Most public land hunting operates on a “first come, first served” basis. There are exceptions (an assigned area on a national wildlife refuge for waterfowl hunting comes immediately to mind), but generally speaking, the early bird gets the spot. Sooner or later you’re going to get beat to your spot. If that happens, I have a Plan B in mind. If I run into the other hunters I wish them a quick “Good luck,” then skedaddle to my alternate location as quietly as possible so I don’t disturb their hunt.

Related: Public land waterfowl destinations

7. Give Me Some Elbow Room

When there are other hunters in the area, try and keep a safe and sane distance between parties. If I’m dove or duck hunting, I’ll talk to the other folks and try and establish parameters that suit us both. This allows for good shooting for all and, most importantly, safety. I generally like to be at least 100 yards away from other dove hunters, several hundred yards away from other waterfowlers. For deer, elk and turkey hunting, the further away the better -- though I have had mule deer hunters I’ve never met walk within 20 yards of me, sit down, and start glassing the same bowl I’ve been glassing for hours. Just use common sense and common courtesy.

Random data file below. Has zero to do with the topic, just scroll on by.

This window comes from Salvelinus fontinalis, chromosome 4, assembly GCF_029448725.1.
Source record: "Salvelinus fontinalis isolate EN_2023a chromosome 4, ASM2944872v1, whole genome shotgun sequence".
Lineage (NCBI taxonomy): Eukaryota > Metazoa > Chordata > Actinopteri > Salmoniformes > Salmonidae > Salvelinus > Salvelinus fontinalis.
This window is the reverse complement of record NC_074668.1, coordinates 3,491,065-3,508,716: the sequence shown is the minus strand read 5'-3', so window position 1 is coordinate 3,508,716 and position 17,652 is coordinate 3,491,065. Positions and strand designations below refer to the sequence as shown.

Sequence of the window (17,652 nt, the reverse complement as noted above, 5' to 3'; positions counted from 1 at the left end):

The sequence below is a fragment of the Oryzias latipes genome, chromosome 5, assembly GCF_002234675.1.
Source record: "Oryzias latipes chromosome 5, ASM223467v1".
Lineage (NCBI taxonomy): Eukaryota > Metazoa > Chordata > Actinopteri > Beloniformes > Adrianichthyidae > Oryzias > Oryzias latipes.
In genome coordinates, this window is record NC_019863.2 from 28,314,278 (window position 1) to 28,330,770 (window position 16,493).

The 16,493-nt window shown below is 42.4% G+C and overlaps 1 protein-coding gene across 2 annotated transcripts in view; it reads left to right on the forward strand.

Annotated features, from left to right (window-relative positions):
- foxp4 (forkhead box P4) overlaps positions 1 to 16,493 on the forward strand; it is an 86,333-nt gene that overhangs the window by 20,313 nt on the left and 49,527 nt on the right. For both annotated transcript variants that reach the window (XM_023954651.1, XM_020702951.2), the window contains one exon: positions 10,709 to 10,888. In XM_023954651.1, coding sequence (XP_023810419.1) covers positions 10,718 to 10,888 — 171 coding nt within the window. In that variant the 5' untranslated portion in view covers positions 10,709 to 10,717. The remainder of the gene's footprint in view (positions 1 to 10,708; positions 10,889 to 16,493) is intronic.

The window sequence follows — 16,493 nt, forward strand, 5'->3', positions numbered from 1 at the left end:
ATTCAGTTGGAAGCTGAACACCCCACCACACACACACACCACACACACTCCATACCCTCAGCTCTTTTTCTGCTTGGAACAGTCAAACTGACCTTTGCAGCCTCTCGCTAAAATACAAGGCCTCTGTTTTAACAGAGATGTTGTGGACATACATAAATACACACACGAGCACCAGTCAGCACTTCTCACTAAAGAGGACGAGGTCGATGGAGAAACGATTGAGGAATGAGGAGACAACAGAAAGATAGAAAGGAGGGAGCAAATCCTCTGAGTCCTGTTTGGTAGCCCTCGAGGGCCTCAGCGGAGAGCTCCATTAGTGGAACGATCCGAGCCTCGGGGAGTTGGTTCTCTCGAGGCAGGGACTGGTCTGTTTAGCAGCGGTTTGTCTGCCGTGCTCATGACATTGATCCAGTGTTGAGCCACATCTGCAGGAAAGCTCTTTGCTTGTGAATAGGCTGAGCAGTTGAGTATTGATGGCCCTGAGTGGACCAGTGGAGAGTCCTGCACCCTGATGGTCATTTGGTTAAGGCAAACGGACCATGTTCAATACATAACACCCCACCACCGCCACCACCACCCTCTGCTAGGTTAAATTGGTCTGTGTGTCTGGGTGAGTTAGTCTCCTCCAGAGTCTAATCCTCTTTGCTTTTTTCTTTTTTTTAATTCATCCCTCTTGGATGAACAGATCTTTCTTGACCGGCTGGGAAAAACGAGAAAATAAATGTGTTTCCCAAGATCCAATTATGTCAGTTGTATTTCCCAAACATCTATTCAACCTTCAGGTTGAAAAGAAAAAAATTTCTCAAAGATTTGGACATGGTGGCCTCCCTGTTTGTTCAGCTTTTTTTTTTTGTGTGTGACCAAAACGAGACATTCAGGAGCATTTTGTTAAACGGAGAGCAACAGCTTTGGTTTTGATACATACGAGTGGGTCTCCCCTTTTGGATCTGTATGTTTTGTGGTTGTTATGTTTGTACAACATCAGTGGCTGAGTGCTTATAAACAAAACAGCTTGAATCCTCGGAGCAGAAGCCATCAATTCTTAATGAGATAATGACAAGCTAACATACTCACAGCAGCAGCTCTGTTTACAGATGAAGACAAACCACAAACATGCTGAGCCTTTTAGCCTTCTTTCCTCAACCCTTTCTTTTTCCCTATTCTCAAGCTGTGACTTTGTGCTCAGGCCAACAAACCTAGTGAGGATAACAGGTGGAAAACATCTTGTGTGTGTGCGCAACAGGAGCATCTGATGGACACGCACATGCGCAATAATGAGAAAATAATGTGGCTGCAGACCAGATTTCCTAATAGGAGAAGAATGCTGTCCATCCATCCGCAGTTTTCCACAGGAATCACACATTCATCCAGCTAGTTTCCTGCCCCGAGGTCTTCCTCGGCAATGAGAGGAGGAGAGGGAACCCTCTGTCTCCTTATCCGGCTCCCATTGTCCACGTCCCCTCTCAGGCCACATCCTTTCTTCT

6. Don’t Touch Anything

You will at some point in time run across items like tree stands, game cameras, ground blinds, decoys, chairs and who knows what all on public land hunts. The rule is simple -- if it isn’t yours, don’t touch it. Nothing more fun than walking in to your own tree stand or ground blind and finding another hunter using them (both have happened to me.) Or finding your own blinds, cameras or stands stolen, which has also happened.

5. The Jerk Factor

One day you’re going to meet people that are total jerks. These folks can run the gamut from other hunters to hikers to private landowners who think the public land is their own (I’ve had ranchers who hold a cattle grazing lease on national forest and BLM lands tell me I couldn’t hunt public land, which of course is ridiculous), to anti-hunters. The best thing to do is keep your cool and avoid confrontation. If things escalate and the other party continues being jerkazoids, I’ve found it best to suck it up, leave, and immediately call the local game warden and ask for assistance.